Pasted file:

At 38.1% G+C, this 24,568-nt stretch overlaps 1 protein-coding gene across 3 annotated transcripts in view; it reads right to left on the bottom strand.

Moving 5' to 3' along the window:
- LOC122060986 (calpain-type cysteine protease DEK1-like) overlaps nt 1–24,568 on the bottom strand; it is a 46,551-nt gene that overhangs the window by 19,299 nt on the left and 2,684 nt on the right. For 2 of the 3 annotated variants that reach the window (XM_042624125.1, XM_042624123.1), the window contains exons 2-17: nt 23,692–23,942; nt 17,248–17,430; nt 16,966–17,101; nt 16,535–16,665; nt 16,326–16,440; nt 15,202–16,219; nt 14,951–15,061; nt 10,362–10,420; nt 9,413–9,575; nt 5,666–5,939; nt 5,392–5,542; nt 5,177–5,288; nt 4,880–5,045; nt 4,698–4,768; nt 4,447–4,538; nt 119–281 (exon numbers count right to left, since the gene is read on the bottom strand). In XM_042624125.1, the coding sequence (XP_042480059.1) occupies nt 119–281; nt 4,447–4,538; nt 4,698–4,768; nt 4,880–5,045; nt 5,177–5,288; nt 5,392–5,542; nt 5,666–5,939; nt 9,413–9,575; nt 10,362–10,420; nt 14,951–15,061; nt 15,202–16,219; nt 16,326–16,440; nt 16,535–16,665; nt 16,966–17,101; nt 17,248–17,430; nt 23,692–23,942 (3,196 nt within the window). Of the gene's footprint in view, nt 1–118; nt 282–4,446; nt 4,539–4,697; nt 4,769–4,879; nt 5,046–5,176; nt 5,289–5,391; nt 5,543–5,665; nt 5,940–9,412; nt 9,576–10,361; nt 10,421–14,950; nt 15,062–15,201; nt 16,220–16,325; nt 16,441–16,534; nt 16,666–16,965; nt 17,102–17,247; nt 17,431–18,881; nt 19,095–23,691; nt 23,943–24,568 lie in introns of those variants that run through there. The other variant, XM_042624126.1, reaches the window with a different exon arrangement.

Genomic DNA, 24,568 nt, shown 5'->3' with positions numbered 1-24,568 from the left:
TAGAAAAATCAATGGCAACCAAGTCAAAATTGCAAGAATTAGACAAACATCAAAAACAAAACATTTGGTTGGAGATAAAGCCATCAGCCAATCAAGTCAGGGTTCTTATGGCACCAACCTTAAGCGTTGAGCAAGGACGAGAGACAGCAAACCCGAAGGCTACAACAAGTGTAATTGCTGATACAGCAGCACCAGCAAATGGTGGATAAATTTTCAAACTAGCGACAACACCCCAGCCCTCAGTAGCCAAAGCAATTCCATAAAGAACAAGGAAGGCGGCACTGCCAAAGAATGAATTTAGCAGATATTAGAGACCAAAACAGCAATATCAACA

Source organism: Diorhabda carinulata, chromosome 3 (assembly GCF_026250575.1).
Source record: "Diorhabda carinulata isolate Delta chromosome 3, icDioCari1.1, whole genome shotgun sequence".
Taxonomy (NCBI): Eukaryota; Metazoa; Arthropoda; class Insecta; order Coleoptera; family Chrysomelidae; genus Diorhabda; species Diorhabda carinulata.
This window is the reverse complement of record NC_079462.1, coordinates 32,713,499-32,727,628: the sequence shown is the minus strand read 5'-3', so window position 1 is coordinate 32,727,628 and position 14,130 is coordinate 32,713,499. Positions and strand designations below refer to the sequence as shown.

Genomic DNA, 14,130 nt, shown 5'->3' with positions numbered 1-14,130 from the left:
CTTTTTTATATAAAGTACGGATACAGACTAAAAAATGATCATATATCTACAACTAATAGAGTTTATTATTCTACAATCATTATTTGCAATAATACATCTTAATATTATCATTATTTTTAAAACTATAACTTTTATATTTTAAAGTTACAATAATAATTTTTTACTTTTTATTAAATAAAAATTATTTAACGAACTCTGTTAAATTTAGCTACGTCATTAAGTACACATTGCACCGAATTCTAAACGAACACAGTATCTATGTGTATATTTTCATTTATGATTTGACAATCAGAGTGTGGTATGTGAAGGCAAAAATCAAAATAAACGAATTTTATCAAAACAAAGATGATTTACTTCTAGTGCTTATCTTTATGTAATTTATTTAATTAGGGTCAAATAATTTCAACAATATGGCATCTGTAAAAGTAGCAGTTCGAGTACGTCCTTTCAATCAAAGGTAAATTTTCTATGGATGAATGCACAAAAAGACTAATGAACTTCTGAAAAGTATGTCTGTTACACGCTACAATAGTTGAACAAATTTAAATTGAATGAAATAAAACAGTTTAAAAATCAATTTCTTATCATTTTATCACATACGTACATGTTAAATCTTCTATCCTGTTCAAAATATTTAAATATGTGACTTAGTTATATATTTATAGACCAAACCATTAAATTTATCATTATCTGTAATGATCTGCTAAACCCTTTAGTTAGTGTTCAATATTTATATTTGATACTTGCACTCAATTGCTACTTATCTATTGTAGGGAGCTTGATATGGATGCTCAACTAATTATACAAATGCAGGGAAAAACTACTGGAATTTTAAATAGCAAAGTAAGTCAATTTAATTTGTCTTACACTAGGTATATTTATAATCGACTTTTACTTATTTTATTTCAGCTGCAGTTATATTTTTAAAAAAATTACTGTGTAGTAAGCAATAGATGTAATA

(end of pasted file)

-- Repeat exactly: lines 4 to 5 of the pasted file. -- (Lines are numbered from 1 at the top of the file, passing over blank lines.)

Genomic DNA, 24,568 nt, shown 5'->3' with positions numbered 1-24,568 from the left:
TAGAAAAATCAATGGCAACCAAGTCAAAATTGCAAGAATTAGACAAACATCAAAAACAAAACATTTGGTTGGAGATAAAGCCATCAGCCAATCAAGTCAGGGTTCTTATGGCACCAACCTTAAGCGTTGAGCAAGGACGAGAGACAGCAAACCCGAAGGCTACAACAAGTGTAATTGCTGATACAGCAGCACCAGCAAATGGTGGATAAATTTTCAAACTAGCGACAACACCCCAGCCCTCAGTAGCCAAAGCAATTCCATAAAGAACAAGGAAGGCGGCACTGCCAAAGAATGAATTTAGCAGATATTAGAGACCAAAACAGCAATATCAACA